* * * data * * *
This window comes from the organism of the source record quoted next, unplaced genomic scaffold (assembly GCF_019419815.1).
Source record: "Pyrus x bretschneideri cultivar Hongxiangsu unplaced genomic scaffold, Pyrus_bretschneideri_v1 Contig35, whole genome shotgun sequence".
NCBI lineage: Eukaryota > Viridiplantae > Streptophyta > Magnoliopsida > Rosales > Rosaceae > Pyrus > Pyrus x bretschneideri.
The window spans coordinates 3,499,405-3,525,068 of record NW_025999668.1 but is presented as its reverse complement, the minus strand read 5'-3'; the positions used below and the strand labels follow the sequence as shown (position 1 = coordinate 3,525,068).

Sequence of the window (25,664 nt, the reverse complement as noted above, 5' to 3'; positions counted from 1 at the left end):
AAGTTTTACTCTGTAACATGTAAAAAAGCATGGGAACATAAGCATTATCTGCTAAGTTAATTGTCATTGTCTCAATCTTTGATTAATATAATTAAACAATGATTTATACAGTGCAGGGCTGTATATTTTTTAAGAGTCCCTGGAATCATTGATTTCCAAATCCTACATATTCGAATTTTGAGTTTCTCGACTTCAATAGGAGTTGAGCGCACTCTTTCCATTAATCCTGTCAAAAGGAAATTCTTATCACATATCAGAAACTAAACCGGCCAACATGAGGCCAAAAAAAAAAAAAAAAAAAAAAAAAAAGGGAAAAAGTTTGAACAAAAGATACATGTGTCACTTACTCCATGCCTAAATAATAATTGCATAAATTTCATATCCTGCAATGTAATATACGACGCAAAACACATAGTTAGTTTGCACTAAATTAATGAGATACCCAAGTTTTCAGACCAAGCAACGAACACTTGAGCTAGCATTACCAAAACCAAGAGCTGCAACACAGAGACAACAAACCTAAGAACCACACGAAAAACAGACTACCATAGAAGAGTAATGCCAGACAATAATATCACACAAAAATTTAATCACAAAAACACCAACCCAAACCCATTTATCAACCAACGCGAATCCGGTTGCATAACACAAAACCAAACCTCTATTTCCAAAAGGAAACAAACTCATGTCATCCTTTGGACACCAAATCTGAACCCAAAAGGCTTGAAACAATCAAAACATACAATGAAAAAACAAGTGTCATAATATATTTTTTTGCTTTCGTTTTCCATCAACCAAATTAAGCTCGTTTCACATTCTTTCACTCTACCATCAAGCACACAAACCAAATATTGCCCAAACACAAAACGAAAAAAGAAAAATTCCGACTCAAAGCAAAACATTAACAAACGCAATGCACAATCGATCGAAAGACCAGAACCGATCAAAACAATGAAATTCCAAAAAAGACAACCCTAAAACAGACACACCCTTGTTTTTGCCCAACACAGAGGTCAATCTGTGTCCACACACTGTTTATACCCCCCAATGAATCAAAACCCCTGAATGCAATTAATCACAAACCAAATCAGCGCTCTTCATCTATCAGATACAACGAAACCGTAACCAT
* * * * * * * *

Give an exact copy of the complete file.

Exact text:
This window comes from the organism of the source record quoted next, unplaced genomic scaffold (assembly GCF_019419815.1).
Source record: "Pyrus x bretschneideri cultivar Hongxiangsu unplaced genomic scaffold, Pyrus_bretschneideri_v1 Contig35, whole genome shotgun sequence".
NCBI lineage: Eukaryota > Viridiplantae > Streptophyta > Magnoliopsida > Rosales > Rosaceae > Pyrus > Pyrus x bretschneideri.
The window spans coordinates 3,499,405-3,525,068 of record NW_025999668.1 but is presented as its reverse complement, the minus strand read 5'-3'; the positions used below and the strand labels follow the sequence as shown (position 1 = coordinate 3,525,068).

Sequence of the window (25,664 nt, the reverse complement as noted above, 5' to 3'; positions counted from 1 at the left end):
AAGTTTTACTCTGTAACATGTAAAAAAGCATGGGAACATAAGCATTATCTGCTAAGTTAATTGTCATTGTCTCAATCTTTGATTAATATAATTAAACAATGATTTATACAGTGCAGGGCTGTATATTTTTTAAGAGTCCCTGGAATCATTGATTTCCAAATCCTACATATTCGAATTTTGAGTTTCTCGACTTCAATAGGAGTTGAGCGCACTCTTTCCATTAATCCTGTCAAAAGGAAATTCTTATCACATATCAGAAACTAAACCGGCCAACATGAGGCCAAAAAAAAAAAAAAAAAAAAAAAAAAAGGGAAAAAGTTTGAACAAAAGATACATGTGTCACTTACTCCATGCCTAAATAATAATTGCATAAATTTCATATCCTGCAATGTAATATACGACGCAAAACACATAGTTAGTTTGCACTAAATTAATGAGATACCCAAGTTTTCAGACCAAGCAACGAACACTTGAGCTAGCATTACCAAAACCAAGAGCTGCAACACAGAGACAACAAACCTAAGAACCACACGAAAAACAGACTACCATAGAAGAGTAATGCCAGACAATAATATCACACAAAAATTTAATCACAAAAACACCAACCCAAACCCATTTATCAACCAACGCGAATCCGGTTGCATAACACAAAACCAAACCTCTATTTCCAAAAGGAAACAAACTCATGTCATCCTTTGGACACCAAATCTGAACCCAAAAGGCTTGAAACAATCAAAACATACAATGAAAAAACAAGTGTCATAATATATTTTTTTGCTTTCGTTTTCCATCAACCAAATTAAGCTCGTTTCACATTCTTTCACTCTACCATCAAGCACACAAACCAAATATTGCCCAAACACAAAACGAAAAAAGAAAAATTCCGACTCAAAGCAAAACATTAACAAACGCAATGCACAATCGATCGAAAGACCAGAACCGATCAAAACAATGAAATTCCAAAAAAGACAACCCTAAAACAGACACACCCTTGTTTTTGCCCAACACAGAGGTCAATCTGTGTCCACACACTGTTTATACCCCCCAATGAATCAAAACCCCTGAATGCAATTAATCACAAACCAAATCAGCGCTCTTCATCTATCAGATACAACGAAACCGTAACCAT